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Sentient embodiment
Sentient embodiment

Sentient embodiment

So what is it like to be a person? You look down and see your hands, your legs and torso. “Well, I’m a body that I can move it to do whatever I want.” Okay cool, but is that really all you are? Do you not perhaps extend with your social media presence? If someone sees a photo of you on Instagram and forms their own perception of you, is that idea you? If it isn’t, who is it? Here’s my theory on what exactly people feel they are and why.

Being in a vessel

So here’s some hard truth for you. The absolute core of human awareness (the thing that thinks and experiences) is not the whole body. You can still think, feel and operate as a person even after losing a limb, or even four. Both philosophers and neuroscientists agree that sentience is at most the brain (some say it is a part of the brain or even immaterial and interacting via the brain). So this means no matter how you cut the cake, you (the subject of experience) are a thing in a human body.

It is certainly true that you wouldn’t quite be you if you didn’t have a body (there’s a multi-disciplinary theory dedicated to this). However, theoretically, if every organ in your body except the brain were replaced with a machine one by one, you would still be a living, thinking person capable of meeting any reasonable conditions to that effect. So therefore the body (excluding the brain) is not a necessary condition for being a person.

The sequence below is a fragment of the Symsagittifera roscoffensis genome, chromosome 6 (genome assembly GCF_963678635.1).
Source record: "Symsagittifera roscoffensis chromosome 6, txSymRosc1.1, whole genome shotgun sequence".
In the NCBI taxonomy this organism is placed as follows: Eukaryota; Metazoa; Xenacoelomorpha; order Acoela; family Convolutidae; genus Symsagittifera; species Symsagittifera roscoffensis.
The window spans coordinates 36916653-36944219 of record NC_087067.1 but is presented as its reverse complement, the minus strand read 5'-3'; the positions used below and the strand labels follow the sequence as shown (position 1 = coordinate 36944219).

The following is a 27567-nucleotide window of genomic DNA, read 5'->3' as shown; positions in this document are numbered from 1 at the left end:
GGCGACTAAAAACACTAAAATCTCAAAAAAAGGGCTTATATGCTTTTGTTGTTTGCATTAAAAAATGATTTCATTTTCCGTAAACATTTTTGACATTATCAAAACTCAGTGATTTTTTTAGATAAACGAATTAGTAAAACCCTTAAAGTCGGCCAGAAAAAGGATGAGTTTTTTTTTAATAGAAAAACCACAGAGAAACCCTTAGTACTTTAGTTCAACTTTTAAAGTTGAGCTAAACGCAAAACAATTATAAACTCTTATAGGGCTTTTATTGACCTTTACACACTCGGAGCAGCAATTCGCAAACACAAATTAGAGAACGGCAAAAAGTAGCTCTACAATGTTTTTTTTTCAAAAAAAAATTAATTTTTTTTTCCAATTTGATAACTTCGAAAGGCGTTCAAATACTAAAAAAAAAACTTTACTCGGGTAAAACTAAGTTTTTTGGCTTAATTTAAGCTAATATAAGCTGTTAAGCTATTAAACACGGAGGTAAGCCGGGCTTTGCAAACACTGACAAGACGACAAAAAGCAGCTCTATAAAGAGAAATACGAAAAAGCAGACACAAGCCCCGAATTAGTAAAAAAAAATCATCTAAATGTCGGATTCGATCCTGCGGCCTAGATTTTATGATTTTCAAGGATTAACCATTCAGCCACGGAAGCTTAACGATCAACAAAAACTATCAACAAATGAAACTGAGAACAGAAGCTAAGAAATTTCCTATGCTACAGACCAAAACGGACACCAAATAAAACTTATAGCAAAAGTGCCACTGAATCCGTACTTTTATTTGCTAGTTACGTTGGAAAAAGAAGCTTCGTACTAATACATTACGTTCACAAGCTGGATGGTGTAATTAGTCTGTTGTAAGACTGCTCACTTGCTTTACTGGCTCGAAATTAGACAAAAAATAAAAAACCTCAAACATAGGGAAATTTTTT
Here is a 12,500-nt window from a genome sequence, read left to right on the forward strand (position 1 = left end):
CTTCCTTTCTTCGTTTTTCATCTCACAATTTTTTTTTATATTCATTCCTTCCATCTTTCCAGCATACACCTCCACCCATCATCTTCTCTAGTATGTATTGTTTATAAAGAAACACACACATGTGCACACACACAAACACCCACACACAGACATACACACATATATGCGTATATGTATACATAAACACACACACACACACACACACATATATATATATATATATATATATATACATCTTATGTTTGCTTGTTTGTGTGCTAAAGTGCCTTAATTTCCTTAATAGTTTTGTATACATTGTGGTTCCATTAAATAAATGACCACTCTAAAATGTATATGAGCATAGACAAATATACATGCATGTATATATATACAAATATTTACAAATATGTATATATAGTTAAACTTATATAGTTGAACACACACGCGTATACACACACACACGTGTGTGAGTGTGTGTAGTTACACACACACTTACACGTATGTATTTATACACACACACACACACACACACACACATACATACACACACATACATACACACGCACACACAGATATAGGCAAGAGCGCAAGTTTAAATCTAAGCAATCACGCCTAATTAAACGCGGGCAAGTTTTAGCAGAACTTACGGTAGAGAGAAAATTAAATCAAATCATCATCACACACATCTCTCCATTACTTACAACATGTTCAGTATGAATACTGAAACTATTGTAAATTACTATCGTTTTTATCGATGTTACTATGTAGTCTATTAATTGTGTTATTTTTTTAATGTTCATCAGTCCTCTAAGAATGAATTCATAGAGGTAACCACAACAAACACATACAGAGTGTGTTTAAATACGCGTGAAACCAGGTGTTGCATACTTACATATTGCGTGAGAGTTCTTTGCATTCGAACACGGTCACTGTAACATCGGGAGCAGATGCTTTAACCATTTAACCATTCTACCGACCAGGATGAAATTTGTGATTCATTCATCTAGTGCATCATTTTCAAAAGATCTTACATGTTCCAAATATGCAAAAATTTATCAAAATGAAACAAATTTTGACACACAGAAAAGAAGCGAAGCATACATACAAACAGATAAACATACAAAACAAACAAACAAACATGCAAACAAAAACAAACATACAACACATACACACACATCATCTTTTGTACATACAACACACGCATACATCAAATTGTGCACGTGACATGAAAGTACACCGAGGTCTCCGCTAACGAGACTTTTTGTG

You are in a vessel. It can be said you operate your body, which then, in turn, operates in the external world. In a way, your body is the intermediary between your will and exercising that will. But we all know that unless you’ve done tonnes of dissociative drugs, it certainly feels like you are your body, and not a thing inside it giving orders all day. So here’s the thing:

Dynamic identification

For most of us, we mostly identify as a human body. What I mean by this is we usually act and think as though we are a body. You think “I’m hungry so I need to eat something”, not “My stomach is sending low-fuel signals and thus I must activate my leg muscles to go get food”. This definition of identification (which I think is a good one) comes with some interesting consequences.

If you’ve ever driven a car you’ll know that a very similar thing applies. While driving you operate as the car, not as its operator. You think “I have to pass this truck so I should switch lanes”, not “I see a truck and in order to make the car pass it, I must shift gears and turn the steering wheel to switch lanes.” It happens automatically. For all intents and purposes, while you’re consciously driving, you are the car. At that moment you identify directly as the car, not the human driving it.

This is especially evident if you’ve ever been distracted while driving. E.g. if you’re fidgeting with the radio, trying to shift 20MHz up to get to the local pop station, you’ll quickly see driving becomes much more difficult. At that moment you certainly feel much more like a human driver than the car itself. That’s because you’re focussed inside the car, not as it.

Science backs me up!